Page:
SD Cards, while they have a write-protect switch, are actually no good for this purpose because it’s not actually hardware write protection – at best the card reader sends a signal to the operating system that the drive should be treated as read-only. The write-protect switch on the cards is read by a sensor that’s part of the card reader, and the card reader then passes along to the operating system whether the card is read-only. According to the specification from sdcard.org
A proper, matched, switch on the socket side will indicate to the host that the card is write-protected or not. It is the responsibility of the host to protect the card. The position of the write protect switch is unknown to the internal circuitry of the card.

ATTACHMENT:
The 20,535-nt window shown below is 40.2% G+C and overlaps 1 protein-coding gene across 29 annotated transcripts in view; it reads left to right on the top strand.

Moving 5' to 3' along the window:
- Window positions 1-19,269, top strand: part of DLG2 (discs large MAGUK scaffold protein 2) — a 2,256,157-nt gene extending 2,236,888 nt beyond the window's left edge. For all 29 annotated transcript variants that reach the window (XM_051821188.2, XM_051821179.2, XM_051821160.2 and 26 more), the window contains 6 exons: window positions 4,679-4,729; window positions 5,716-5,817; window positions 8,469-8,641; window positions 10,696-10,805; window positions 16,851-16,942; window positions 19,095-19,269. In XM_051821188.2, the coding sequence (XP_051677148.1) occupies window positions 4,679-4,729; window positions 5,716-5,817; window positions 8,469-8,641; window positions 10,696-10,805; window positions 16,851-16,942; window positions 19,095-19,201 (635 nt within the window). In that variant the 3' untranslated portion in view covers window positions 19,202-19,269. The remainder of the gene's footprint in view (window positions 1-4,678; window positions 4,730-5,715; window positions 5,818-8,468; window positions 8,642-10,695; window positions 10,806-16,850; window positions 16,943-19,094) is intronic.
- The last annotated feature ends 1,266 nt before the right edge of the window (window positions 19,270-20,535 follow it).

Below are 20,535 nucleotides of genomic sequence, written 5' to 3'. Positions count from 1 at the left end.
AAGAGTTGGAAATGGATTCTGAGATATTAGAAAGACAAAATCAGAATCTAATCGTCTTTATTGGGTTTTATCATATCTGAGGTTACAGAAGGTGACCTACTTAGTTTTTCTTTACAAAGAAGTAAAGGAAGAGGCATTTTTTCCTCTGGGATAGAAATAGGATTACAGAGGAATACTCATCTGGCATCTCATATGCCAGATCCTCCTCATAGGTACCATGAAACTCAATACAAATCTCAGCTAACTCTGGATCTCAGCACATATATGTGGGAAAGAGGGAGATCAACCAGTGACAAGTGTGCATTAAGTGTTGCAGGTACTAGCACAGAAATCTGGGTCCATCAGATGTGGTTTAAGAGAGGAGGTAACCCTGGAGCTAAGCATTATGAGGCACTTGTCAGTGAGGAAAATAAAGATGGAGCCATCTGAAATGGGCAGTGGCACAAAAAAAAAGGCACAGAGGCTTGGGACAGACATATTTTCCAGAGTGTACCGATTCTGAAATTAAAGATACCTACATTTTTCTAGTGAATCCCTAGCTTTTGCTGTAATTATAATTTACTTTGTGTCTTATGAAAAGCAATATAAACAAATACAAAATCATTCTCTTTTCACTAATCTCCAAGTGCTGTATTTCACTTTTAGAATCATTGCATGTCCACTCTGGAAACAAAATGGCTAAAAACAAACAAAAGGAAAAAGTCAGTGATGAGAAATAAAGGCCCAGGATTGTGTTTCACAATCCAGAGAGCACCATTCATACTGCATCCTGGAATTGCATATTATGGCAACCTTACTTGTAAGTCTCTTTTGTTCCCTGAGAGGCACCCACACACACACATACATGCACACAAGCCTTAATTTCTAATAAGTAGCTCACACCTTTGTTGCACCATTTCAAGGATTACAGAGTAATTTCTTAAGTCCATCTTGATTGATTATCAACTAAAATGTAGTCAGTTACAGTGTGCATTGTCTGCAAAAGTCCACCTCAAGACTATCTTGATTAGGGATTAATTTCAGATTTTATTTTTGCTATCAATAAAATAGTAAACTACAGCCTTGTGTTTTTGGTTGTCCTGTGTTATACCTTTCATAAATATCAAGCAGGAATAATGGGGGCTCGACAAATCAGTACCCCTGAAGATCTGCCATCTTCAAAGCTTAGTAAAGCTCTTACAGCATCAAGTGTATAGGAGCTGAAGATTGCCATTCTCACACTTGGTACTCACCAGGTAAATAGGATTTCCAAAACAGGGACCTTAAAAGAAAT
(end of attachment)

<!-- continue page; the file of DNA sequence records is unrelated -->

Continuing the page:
Basically this means that either a) cheap card readers that lack the sensor or b) operating systems or malware that don’t respect the “please don’t write to this disk” flag can write to the drive. While this may not be likely, it’s also not as secure as you might think based on the presence of that switch. (Source